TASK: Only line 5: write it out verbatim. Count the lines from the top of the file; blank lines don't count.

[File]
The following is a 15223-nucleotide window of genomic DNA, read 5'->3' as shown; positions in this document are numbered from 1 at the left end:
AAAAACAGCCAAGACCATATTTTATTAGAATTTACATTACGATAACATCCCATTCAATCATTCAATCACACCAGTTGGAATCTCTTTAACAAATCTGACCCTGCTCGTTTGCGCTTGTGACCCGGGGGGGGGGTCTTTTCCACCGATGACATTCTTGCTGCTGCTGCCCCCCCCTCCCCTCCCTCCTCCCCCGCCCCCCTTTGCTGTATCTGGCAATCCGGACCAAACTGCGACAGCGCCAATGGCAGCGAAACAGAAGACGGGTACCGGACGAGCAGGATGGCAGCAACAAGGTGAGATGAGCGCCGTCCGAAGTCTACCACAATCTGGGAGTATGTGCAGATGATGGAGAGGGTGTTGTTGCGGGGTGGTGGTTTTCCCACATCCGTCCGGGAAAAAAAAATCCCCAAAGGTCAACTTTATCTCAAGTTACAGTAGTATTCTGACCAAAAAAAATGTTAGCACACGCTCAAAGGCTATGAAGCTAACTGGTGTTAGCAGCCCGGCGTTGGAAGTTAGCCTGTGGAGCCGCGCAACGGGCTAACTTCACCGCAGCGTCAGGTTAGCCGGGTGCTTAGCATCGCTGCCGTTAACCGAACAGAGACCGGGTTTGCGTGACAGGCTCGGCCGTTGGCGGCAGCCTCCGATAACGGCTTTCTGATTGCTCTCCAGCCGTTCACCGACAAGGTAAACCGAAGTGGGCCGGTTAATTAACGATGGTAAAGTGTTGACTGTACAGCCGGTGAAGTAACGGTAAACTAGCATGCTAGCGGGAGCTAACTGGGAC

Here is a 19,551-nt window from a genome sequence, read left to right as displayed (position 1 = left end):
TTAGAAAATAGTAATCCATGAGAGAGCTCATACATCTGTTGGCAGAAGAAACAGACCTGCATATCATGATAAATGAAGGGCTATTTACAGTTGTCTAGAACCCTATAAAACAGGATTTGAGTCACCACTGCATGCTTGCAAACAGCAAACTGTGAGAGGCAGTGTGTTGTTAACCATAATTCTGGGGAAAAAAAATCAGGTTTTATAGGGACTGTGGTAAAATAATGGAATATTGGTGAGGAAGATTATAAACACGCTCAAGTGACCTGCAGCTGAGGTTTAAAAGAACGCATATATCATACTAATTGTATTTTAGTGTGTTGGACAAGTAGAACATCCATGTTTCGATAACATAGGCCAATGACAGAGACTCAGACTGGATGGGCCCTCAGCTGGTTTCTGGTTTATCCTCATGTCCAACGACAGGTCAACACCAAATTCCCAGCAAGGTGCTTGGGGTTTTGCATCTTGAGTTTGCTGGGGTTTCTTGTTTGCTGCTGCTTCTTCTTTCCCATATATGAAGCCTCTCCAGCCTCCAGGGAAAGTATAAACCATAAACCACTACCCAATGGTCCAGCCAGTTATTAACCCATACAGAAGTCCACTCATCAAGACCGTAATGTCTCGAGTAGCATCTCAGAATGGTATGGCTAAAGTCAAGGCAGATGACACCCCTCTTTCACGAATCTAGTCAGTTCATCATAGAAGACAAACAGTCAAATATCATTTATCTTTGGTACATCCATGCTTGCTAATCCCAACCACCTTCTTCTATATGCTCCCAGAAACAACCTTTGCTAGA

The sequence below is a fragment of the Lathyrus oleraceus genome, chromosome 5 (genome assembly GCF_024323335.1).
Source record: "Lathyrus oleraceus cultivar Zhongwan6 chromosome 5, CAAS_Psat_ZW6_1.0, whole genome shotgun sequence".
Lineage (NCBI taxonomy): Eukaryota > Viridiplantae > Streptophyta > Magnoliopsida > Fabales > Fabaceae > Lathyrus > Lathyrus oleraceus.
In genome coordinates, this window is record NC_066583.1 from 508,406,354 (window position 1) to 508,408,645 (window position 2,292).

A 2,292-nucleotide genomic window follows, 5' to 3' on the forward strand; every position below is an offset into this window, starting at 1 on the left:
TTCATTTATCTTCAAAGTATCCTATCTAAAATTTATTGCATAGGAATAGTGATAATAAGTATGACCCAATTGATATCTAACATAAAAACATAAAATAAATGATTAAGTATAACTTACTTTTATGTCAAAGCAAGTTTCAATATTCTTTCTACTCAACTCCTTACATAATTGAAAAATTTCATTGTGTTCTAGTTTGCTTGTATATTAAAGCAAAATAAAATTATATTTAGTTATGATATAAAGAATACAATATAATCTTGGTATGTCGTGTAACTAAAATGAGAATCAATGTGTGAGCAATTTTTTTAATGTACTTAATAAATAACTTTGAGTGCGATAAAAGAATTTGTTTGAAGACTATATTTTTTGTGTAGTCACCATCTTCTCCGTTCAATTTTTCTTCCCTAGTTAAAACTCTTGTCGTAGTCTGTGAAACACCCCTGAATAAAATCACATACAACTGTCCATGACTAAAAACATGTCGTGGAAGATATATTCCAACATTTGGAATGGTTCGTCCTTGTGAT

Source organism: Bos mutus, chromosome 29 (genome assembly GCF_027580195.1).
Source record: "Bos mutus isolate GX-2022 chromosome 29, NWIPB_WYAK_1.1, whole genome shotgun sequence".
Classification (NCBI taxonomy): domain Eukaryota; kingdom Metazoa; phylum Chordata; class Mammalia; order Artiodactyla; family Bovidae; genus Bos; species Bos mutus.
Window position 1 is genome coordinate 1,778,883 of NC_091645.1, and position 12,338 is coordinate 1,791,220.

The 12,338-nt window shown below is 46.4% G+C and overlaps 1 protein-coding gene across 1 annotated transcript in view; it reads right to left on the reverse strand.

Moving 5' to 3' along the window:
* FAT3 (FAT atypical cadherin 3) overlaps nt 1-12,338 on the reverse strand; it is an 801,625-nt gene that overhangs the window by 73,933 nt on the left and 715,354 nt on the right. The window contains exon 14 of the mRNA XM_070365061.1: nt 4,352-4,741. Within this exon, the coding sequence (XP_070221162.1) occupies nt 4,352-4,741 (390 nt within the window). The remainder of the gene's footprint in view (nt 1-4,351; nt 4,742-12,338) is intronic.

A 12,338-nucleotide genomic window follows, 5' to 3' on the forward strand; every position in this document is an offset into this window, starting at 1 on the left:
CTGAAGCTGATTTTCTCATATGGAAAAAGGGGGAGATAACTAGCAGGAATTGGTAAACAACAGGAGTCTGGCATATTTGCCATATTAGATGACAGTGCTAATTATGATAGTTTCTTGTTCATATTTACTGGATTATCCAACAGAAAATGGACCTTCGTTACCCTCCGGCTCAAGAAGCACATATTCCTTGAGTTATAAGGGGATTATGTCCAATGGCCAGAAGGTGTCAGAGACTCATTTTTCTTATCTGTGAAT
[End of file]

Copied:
The sequence below is a fragment of the Lathyrus oleraceus genome, chromosome 5 (genome assembly GCF_024323335.1).